3 major Carolina Panthers storylines ahead of Week 1 at the Falcons

There's never a dull moment where the Carolina Panthers are concerned.

Brian Burns
Brian Burns / Jared C. Tilton/GettyImages
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Carolina Panthers hesitancy with Brian Burns

It’s not often that I would begin a piece focusing on the major storylines of the Carolina Panthers and not immediately cast the spotlight on Bryce Young. However, thanks to the head-scratching hesitancy of general manager Scott Fitterer and owner David Tepper, here we are.

The pass-rushing unit for Ejiro Evero’s defense already stomached a blow this week, with the announcement of sixth-year outside linebacker Marquis Haynes Sr. landing on injured/reserve for at least the first four weeks of the season after he suffered a setback to the back injury that caused him to miss the entire preseason.

Haynes was seemingly in line to serve as the first man off the bench behind starters Justin Houston and Brian Burns. That brings me to the next concern, which also easily happens to be the larger one.

As of writing this article, Burns hasn’t signed a contract extension and head coach Frank Reich has been unable to confirm whether that would result in the star pass rusher being inactive for Week 1. If he doesn’t take the field, this Panthers' defense instantly becomes far less dangerous.

The former Florida State Seminole is one of the overall best players on the entire team, and absolutely among the most valuable. Burns amassed 12.5 sacks last season and has been garnering rave reviews for his offseason dedication and outlook for the 2023 campaign.

Most recent reporting has detailed that the contract negotiations are “not at all close” between Burns and the Panthers front office. The star edge presence did take the practice field on Wednesday and was designated a full participant, for what it’s worth.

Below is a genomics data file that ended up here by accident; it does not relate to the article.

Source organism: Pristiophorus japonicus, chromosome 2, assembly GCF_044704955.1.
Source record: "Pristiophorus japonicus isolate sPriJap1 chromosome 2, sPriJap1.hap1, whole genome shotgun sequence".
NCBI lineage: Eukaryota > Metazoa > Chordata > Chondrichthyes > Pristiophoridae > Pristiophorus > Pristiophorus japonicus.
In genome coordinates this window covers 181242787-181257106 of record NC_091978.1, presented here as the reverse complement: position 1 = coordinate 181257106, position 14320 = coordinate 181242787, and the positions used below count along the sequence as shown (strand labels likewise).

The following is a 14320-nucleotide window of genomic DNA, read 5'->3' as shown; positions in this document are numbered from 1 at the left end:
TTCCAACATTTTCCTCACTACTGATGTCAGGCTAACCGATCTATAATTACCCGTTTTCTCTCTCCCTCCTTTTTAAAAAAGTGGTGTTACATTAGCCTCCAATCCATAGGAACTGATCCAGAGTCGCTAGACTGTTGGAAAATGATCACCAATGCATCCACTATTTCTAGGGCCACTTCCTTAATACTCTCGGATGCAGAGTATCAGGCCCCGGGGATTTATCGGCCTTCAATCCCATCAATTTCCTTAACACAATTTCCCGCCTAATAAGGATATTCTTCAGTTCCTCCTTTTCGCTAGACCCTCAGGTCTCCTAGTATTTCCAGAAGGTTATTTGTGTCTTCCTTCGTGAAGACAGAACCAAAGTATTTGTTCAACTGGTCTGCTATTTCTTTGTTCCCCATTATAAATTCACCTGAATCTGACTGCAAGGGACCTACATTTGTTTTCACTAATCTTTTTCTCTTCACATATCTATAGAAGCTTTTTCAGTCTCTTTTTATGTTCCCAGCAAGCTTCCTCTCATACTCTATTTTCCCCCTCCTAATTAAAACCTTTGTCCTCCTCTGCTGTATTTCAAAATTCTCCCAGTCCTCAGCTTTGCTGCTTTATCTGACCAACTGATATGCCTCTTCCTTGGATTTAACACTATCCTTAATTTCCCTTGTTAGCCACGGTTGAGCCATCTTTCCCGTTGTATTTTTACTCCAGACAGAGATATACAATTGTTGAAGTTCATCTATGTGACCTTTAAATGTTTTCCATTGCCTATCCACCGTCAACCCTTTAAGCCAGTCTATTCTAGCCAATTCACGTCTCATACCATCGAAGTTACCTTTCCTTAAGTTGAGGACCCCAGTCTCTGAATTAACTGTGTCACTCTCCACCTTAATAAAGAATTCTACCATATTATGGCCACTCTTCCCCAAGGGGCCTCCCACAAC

A major benefit of having a quarterback on a rookie contract, not to mention the hopeful franchise left tackle also in that same boat, is having the ability to pay elite players at premier positions to build a championship roster around these bargain financials. This situation looks to qualify as such, in my opinion.

The Los Angeles Rams reportedly offered a 2023 second-round pick, a 2024 first-round pick, and their 2025 first-rounder for Burns around the trade deadline last season. The Panthers declined that offer, and it was at that exact moment, that his value was set to skyrocket if the organization didn’t move swiftly. They did not.

Having lost any worthwhile leverage in the negotiations while perfecting their thumb twiddling, the thinking has been that Burns and the Panthers have been awaiting an extension of Nick Bosa from the San Francisco 49ers first.

That sound you just heard? That was the other shoe-dropping.

Bosa inked a market-resetting five-year $170 million extension, including $122 million guaranteed. Had the Panthers organization been proactive and aggressive, they possibly could’ve saved themselves quite the slice of quiche. Now, I’m of the opinion it will cost them a minimum of around $28 million annually to get pen to paper.

Burns may very well take the field in Week 1 even without a new deal, as he’s shown to be laser-focused on helping this team succeed. It would just go a long way for the players on this team to see this ownership and front office taking care of their own.

The Atlanta Falcons offense figures to operate within a run-heavy approach, based on head coach Arthur Smith’s proclivity to do so last year and the addition of rookie phenom Bijan Robinson. However, they still will have to throw the football enough to keep the defense honest.

With Desmond Ridder being the answer to the infamous ‘show me the quarterback who threw that ball’ question, Carolina would benefit greatly from having big No. 0 out there making life for the second-year quarterback even more uncomfortable than he is apparently capable of doing himself.